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NZ to phase out imports of ozone-depleting substances

NZ on track to phase out imports of ozone-depleting substances

New Zealand is on track to phase out bulk imports of ozone-depleting hydrochlorofluorocarbons (HCFCs) by the end of this year, Environment Minister Amy Adams says.

“HCFCs are the last controlled ozone-depleting substance for New Zealand to phase out under the Montreal Protocol, and New Zealand is well ahead of the 2030 international deadline to phase out imports,” Ms Adams says.

“The 2012 Annual Report on the Operation of the Ozone Layer Protection Act tabled in Parliament today confirms New Zealand is meeting its international obligations.”

Atmospheric concentrations of ozone-depleting substances have been declining since the late 1990s, which has protected human health and the environment.

“The ozone layer is now on track to full recovery within this century, thanks to effective global action to reduce the use of ozone-depleting substances in everyday products such as air conditioners, refrigerators, foams and pesticides.”

The Montreal Protocol is the global agreement to phase out the production and use of substances that have been depleting the ozone layer.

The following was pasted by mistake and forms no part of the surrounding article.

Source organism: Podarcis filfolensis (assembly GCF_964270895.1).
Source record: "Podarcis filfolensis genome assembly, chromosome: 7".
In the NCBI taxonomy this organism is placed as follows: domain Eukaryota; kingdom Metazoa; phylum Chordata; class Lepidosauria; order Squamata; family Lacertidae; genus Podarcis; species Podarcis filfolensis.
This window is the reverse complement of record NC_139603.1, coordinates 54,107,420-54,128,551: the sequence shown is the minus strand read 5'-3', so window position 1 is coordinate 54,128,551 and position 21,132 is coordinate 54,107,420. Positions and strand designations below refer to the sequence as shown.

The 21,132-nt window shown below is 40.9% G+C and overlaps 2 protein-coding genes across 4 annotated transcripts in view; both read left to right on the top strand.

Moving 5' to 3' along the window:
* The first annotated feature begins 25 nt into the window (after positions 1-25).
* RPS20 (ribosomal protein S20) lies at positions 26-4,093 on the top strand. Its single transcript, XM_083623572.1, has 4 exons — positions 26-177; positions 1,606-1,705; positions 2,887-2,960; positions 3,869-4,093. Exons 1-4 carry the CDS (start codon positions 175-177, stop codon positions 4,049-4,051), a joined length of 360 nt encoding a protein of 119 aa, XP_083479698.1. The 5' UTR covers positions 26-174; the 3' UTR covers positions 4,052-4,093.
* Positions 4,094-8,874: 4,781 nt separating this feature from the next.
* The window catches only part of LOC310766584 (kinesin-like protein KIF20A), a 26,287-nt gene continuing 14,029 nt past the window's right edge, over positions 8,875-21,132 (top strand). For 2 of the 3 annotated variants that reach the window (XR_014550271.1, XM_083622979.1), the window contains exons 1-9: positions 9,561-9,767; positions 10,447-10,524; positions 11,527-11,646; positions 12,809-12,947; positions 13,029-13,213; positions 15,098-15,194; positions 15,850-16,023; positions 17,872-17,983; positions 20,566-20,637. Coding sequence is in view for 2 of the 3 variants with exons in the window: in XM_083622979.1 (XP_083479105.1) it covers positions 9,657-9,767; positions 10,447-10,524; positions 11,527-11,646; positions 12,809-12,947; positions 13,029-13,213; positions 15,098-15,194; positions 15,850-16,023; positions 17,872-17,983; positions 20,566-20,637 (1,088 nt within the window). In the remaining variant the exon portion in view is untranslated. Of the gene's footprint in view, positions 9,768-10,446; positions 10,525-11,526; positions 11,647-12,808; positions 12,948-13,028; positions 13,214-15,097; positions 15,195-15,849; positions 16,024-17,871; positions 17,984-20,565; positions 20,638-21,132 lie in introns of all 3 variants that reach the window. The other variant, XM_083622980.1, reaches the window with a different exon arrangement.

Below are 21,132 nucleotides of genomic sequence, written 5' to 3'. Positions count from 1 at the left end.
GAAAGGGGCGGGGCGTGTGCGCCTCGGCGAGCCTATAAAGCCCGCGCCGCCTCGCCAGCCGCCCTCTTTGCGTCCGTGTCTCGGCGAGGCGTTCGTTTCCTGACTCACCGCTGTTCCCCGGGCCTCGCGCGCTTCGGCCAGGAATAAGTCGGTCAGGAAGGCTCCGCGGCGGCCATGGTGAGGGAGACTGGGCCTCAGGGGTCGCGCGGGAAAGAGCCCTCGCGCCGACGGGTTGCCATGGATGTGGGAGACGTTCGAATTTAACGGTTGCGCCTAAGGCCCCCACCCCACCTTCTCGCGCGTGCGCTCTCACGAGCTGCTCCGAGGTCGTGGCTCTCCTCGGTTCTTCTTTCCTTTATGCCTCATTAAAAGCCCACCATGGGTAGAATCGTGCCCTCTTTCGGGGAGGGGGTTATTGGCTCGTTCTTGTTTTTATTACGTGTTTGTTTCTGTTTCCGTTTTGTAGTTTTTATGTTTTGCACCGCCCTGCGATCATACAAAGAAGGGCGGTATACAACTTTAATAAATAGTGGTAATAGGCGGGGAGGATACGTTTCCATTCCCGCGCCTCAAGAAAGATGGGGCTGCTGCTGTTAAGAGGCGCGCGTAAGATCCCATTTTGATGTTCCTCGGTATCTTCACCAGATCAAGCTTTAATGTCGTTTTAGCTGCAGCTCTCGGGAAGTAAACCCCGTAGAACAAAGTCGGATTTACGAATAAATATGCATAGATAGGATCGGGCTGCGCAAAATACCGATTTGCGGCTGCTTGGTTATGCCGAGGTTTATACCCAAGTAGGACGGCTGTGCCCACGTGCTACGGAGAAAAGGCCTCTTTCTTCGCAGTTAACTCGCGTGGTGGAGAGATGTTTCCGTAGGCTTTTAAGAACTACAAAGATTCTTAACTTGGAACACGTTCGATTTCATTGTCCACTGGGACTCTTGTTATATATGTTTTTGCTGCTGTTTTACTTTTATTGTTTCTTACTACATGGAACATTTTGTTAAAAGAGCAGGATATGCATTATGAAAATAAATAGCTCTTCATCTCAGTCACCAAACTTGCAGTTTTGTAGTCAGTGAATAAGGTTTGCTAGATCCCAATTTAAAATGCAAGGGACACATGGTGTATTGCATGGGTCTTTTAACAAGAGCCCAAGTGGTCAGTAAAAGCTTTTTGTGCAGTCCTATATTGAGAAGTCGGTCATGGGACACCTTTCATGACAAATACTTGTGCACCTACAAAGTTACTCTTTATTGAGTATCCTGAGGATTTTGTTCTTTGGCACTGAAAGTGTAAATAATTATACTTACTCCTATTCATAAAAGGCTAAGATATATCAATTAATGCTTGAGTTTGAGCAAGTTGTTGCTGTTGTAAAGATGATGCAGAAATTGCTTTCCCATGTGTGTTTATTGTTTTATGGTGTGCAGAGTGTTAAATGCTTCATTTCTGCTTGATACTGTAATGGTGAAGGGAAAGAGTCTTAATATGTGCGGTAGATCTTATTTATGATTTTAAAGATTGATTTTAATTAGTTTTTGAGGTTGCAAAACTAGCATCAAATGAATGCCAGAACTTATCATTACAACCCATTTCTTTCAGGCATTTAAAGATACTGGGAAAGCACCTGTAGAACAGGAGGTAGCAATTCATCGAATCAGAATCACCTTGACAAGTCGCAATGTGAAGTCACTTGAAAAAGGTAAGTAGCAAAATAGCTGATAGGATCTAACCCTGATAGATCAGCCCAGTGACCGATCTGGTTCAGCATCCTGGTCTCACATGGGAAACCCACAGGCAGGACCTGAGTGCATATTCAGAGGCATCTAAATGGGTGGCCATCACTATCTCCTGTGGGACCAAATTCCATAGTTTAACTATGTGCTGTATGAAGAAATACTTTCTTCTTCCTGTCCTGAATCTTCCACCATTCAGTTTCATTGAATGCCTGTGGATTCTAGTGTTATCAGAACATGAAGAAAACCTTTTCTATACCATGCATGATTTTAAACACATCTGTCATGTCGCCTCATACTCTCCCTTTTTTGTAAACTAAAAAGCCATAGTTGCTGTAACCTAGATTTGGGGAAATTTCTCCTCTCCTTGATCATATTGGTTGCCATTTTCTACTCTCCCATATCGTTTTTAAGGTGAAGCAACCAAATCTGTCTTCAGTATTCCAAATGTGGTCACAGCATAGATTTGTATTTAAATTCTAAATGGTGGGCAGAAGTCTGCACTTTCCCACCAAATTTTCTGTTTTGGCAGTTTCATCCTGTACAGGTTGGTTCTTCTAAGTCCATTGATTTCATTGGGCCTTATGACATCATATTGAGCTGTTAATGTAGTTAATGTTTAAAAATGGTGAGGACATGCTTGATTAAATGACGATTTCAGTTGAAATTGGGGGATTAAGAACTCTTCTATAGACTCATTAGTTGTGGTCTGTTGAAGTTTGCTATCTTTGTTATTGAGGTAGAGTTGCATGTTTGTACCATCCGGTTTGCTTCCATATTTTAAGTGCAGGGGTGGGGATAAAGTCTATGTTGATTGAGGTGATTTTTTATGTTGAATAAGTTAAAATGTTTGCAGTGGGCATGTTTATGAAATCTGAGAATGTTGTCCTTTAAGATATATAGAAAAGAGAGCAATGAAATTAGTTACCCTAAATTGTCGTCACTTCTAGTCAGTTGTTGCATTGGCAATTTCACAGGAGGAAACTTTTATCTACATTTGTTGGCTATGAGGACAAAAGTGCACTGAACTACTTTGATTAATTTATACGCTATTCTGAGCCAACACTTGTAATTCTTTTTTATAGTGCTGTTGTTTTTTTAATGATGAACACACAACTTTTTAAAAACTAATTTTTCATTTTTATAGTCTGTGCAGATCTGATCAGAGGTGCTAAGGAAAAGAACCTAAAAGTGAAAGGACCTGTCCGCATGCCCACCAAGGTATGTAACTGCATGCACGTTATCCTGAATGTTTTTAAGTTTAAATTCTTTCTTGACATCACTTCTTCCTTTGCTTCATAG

“New Zealand is proud of its role at the forefront of action to phase out ozone-depleting substances. We were one of the countries pushing for a strong agreement on this issue, and we signed the Montreal Protocol on the first day it opened for signature on 16 September 1987.”

The use of methyl bromide in New Zealand to fumigate soil for crops ended in 2007. Methyl bromide continues to be used in New Zealand where it is essential to meet the requirements of export countries and to protect our borders.

The Government is supporting research into alternatives to methyl bromide and ways to minimise its use.

A copy of the report will soon be available at: http://www.parliament.nz/

A copy of the report will soon be available at: http://www.parliament.nz/

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